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TSS Kanowna


Gallipoli ship mystery laid to rest
By Melissa Fyfe
June 6, 2005

Members of the Southern Ocean Exploration dive group explore the
shipwreck of TSS Kanowna, which sank off Wilsons Promontory in 1929
after striking a rock.
Members of the Southern Ocean Exploration dive group explore the shipwreck of TSS Kanowna, which sank off Wilsons Promontory in 1929 after striking a rock.
Photo: Supplied
It is a Saturday in late April, on a boat in Bass Strait. Four middle-aged men are high-fiving each other like teenagers. They can scarcely believe their luck. "If we had beer on board," said one of them later, "we would have been cracking it."

Below them was TSS Kanowna, a passenger ship that sank in 1929 off Wilsons Promontory. Until Melbourne shipwreck explorer Peter Taylor came across an obscure archival clue recently, the ship's final resting place was a mystery.

Bass Strait was about to give up the answer. Taylor and his mates Greg Hodge, Mark Ryan and Mick Whitmore from Southern Ocean Exploration had found one of Victoria's biggest shipwrecks.

"Just think of the Spirit of Tasmania sinking with everything on it," explained Heritage Victoria maritime archaeologist Ross Anderson. The 126-metre-long Kanowna is 80 metres shorter than the Tasmanian ferry. "It is basically an untouched, intact, entire ship with all of its passenger belongings, cargo and fittings. It wasn't salvaged . . . so it is a time capsule from 1929."

And the timing of the discovery was perfect. The Kanowna, once a hospital ship for wounded soldiers from Gallipoli, was found on Anzac weekend, the landing's 90th anniversary.
The 7105-tonne ship's location was unknown because she had drifted for hours before finally sinking, stern-first, on the morning of February 18, 1929. The night before, the Kanowna had been steaming from Sydney to Melbourne when she hit Skull Rock, off Wilsons Prom, at 8.39pm. Her recent discovery has brought to the surface speculation that this was no accident.

The "eureka" moment for the shipwreck hunters came when Mr Taylor found a reference to the Kanowna in wartime records.

Taking this new piece of evidence, the Southern Ocean Exploration team "mowed the lawn" with their boat across four square kilometres of Bass Strait with a depth sounder and magnetometer. They did this for three days before their treasure loomed up on the instruments. The location, and details of the archival evidence, will remain secret because of the fierce battle between those such as Southern Ocean Exploration - who want to preserve shipwrecks - and others who want to loot them.

It was supposedly a foggy night when the Kanowna suffered "a glancing blow". In a later court of inquiry, blame came to rest on the ship's master, who was told he should have slowed down. Survivors remember an almighty crash and the ship shuddering from end to end, then lurching.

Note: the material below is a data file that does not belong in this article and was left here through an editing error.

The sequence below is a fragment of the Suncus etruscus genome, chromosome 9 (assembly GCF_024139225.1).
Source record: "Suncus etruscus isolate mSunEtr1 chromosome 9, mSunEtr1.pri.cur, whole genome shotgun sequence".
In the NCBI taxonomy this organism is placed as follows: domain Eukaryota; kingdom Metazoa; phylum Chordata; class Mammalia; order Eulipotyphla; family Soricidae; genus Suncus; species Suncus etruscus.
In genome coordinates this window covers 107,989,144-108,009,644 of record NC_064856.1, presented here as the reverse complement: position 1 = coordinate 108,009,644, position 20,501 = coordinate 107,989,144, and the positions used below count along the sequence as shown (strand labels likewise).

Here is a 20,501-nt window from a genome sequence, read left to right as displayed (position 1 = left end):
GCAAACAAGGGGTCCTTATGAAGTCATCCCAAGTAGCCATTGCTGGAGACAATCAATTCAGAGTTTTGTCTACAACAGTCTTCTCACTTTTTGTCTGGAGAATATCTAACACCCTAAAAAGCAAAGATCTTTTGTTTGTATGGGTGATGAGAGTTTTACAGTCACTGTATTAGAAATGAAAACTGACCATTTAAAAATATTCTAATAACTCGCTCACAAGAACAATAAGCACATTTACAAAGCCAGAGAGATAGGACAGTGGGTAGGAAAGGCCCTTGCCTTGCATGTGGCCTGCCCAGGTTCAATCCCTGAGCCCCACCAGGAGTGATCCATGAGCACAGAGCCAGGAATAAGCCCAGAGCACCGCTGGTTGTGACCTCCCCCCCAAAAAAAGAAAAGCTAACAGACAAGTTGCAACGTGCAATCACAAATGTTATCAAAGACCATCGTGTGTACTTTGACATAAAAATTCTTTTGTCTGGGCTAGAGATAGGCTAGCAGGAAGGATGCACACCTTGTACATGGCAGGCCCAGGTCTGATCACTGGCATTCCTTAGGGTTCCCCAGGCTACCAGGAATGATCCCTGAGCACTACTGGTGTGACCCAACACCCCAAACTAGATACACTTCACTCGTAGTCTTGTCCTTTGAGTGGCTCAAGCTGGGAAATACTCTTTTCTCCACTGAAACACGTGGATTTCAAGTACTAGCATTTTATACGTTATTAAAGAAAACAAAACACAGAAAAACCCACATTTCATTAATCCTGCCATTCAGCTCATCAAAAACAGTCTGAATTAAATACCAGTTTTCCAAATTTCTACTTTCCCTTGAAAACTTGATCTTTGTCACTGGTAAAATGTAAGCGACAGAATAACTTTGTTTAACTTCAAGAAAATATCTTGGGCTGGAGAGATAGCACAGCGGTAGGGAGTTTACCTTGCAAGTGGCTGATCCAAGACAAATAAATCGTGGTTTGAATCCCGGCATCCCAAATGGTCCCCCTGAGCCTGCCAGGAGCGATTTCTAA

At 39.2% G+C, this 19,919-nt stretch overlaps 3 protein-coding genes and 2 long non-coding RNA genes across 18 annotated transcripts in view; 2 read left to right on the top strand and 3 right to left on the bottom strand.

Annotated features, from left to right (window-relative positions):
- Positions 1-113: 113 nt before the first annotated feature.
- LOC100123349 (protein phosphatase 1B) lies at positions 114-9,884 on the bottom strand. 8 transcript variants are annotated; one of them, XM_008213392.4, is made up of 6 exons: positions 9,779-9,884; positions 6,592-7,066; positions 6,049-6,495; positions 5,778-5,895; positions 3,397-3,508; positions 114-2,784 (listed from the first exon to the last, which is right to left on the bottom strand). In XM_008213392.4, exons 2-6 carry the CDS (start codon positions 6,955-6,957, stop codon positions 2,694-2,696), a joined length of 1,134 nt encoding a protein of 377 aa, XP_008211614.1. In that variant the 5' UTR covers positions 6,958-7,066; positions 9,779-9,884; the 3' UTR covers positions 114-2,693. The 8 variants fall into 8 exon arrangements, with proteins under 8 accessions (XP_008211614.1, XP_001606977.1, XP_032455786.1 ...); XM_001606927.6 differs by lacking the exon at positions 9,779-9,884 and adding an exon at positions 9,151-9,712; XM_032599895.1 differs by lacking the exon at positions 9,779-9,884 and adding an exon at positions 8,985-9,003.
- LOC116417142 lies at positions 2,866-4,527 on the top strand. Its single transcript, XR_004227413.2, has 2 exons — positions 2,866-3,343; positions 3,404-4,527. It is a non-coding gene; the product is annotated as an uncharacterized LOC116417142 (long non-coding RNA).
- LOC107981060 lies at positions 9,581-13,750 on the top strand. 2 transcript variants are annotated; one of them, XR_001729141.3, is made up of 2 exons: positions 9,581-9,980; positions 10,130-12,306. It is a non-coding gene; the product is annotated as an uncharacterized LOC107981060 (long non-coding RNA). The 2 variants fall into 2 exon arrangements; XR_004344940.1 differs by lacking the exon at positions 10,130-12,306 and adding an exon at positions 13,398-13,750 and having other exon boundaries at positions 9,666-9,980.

By 10pm the 141 passengers had abandoned ship, to be picked up by the nearby SS Mackarra. A young girl broke her leg, a man fell off the gangway, but everyone survived except for a dog, a cat and a racehorse. More than £200,000 of cargo, including three cars, settled with the ship on the bottom of Bass Strait.

Amid the lost cargo were the worldly possessions - including the heirlooms - of the Filmer family, on their way back from years living in Vanuatu. Iris Hull, nee Filmer, was one when she, her three-year-old sister, Shirley, and five other family members were forced to abandon ship.

Now living in Adelaide, Mrs Hull, 77, was too young to recall much, but the event has become family lore.

What passed from generation to generation was the theory that the sinking of the Kanowna was an insurance job.

The Filmers believe the Kanowna was a "leaky old tub" that was soon headed for the scrap heap. Records from the ship's owner, the Australasian United Steam Navigation Company, show that in January it turned down an offer to insure the ship for £14,750. Insurance of £55,000 was paid when the Kanowna sank.

The family remembered it being a clear, starry night with no fog and thought it suspicious that SS Mackarra, owned by the same shipping company, just happened to be nearby to pick up passengers.

But another survivor, Pauline Ahern, remembers things differently. Although she was only three, Mrs Ahern, 79, says the ship was delayed for hours in Sydney because of trouble loading the racehorse. Mrs Ahern, whose father was the ship's doctor, thought the Kanowna was taking a short cut to make up time when it hit a rock.

"I am really pleased the shipwreck has been found. Maybe deep down there's my little suitcase. I have sailed along there many times in my life and gone past that area and wondered where the ship was," she said.

It is unlikely that Mrs Ahern's suitcase has survived 76 years in Bass Strait. When Southern Ocean Exploration dived at the wreck site for the first time last month, the ship was remarkably intact but much of the timber had rotted away.

In early May the divers took the 83-metre journey into the deep. "We had beautiful conditions. We dropped down and she just appeared underneath us," Mr Ryan said. "We had 20-metre underwater visibility. We went up over the stern and into the rear hold. She was sitting upright on the bottom."

The ship had become a reef, with prolific fish life attracting seals.

The men saw brass beds, all stacked in a pile. Lots of porcelain toilets - they later realised they had swum over the second-class men's lavatories - and the deck crane was there, still with its arm up. The decking was remarkably unscathed.

The challenge now is to protect the ship from looters.
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